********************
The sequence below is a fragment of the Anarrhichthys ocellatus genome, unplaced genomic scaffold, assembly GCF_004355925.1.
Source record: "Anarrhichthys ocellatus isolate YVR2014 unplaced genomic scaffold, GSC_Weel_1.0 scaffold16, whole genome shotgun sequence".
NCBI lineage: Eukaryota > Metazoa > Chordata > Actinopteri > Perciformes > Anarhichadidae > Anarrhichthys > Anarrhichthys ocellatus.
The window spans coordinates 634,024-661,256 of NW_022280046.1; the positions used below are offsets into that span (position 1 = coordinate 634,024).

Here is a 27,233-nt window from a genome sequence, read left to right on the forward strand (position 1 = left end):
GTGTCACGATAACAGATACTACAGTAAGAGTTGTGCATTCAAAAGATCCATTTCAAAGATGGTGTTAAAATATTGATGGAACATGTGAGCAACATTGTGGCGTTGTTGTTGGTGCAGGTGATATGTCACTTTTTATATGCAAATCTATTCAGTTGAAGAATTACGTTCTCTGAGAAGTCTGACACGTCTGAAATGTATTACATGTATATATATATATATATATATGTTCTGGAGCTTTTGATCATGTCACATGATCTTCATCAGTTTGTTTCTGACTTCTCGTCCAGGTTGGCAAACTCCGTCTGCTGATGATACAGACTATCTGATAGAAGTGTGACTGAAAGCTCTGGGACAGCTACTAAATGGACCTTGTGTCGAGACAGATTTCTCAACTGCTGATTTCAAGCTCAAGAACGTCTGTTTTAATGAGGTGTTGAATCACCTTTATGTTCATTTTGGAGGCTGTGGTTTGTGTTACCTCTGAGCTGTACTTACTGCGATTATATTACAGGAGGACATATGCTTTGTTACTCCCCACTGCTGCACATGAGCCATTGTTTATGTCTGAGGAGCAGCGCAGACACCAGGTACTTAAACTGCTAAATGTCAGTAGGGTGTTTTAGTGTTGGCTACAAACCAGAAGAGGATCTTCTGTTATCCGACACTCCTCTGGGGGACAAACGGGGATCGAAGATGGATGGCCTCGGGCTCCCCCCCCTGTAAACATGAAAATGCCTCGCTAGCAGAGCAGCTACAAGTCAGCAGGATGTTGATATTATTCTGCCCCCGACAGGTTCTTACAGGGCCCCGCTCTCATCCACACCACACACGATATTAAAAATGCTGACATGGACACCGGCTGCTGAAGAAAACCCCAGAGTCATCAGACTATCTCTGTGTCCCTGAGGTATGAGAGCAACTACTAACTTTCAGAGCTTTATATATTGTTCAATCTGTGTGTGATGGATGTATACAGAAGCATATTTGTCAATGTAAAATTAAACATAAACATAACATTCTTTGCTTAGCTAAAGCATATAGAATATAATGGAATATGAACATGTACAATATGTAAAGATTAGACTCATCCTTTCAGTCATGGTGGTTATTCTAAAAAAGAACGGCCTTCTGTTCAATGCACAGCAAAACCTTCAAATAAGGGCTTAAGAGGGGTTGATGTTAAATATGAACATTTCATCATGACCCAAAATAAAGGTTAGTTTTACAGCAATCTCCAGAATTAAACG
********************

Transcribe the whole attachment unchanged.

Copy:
The sequence below is a fragment of the Anarrhichthys ocellatus genome, unplaced genomic scaffold, assembly GCF_004355925.1.
Source record: "Anarrhichthys ocellatus isolate YVR2014 unplaced genomic scaffold, GSC_Weel_1.0 scaffold16, whole genome shotgun sequence".
NCBI lineage: Eukaryota > Metazoa > Chordata > Actinopteri > Perciformes > Anarhichadidae > Anarrhichthys > Anarrhichthys ocellatus.
The window spans coordinates 634,024-661,256 of NW_022280046.1; the positions used below are offsets into that span (position 1 = coordinate 634,024).

Here is a 27,233-nt window from a genome sequence, read left to right on the forward strand (position 1 = left end):
GTGTCACGATAACAGATACTACAGTAAGAGTTGTGCATTCAAAAGATCCATTTCAAAGATGGTGTTAAAATATTGATGGAACATGTGAGCAACATTGTGGCGTTGTTGTTGGTGCAGGTGATATGTCACTTTTTATATGCAAATCTATTCAGTTGAAGAATTACGTTCTCTGAGAAGTCTGACACGTCTGAAATGTATTACATGTATATATATATATATATATATGTTCTGGAGCTTTTGATCATGTCACATGATCTTCATCAGTTTGTTTCTGACTTCTCGTCCAGGTTGGCAAACTCCGTCTGCTGATGATACAGACTATCTGATAGAAGTGTGACTGAAAGCTCTGGGACAGCTACTAAATGGACCTTGTGTCGAGACAGATTTCTCAACTGCTGATTTCAAGCTCAAGAACGTCTGTTTTAATGAGGTGTTGAATCACCTTTATGTTCATTTTGGAGGCTGTGGTTTGTGTTACCTCTGAGCTGTACTTACTGCGATTATATTACAGGAGGACATATGCTTTGTTACTCCCCACTGCTGCACATGAGCCATTGTTTATGTCTGAGGAGCAGCGCAGACACCAGGTACTTAAACTGCTAAATGTCAGTAGGGTGTTTTAGTGTTGGCTACAAACCAGAAGAGGATCTTCTGTTATCCGACACTCCTCTGGGGGACAAACGGGGATCGAAGATGGATGGCCTCGGGCTCCCCCCCCTGTAAACATGAAAATGCCTCGCTAGCAGAGCAGCTACAAGTCAGCAGGATGTTGATATTATTCTGCCCCCGACAGGTTCTTACAGGGCCCCGCTCTCATCCACACCACACACGATATTAAAAATGCTGACATGGACACCGGCTGCTGAAGAAAACCCCAGAGTCATCAGACTATCTCTGTGTCCCTGAGGTATGAGAGCAACTACTAACTTTCAGAGCTTTATATATTGTTCAATCTGTGTGTGATGGATGTATACAGAAGCATATTTGTCAATGTAAAATTAAACATAAACATAACATTCTTTGCTTAGCTAAAGCATATAGAATATAATGGAATATGAACATGTACAATATGTAAAGATTAGACTCATCCTTTCAGTCATGGTGGTTATTCTAAAAAAGAACGGCCTTCTGTTCAATGCACAGCAAAACCTTCAAATAAGGGCTTAAGAGGGGTTGATGTTAAATATGAACATTTCATCATGACCCAAAATAAAGGTTAGTTTTACAGCAATCTCCAGAATTAAACG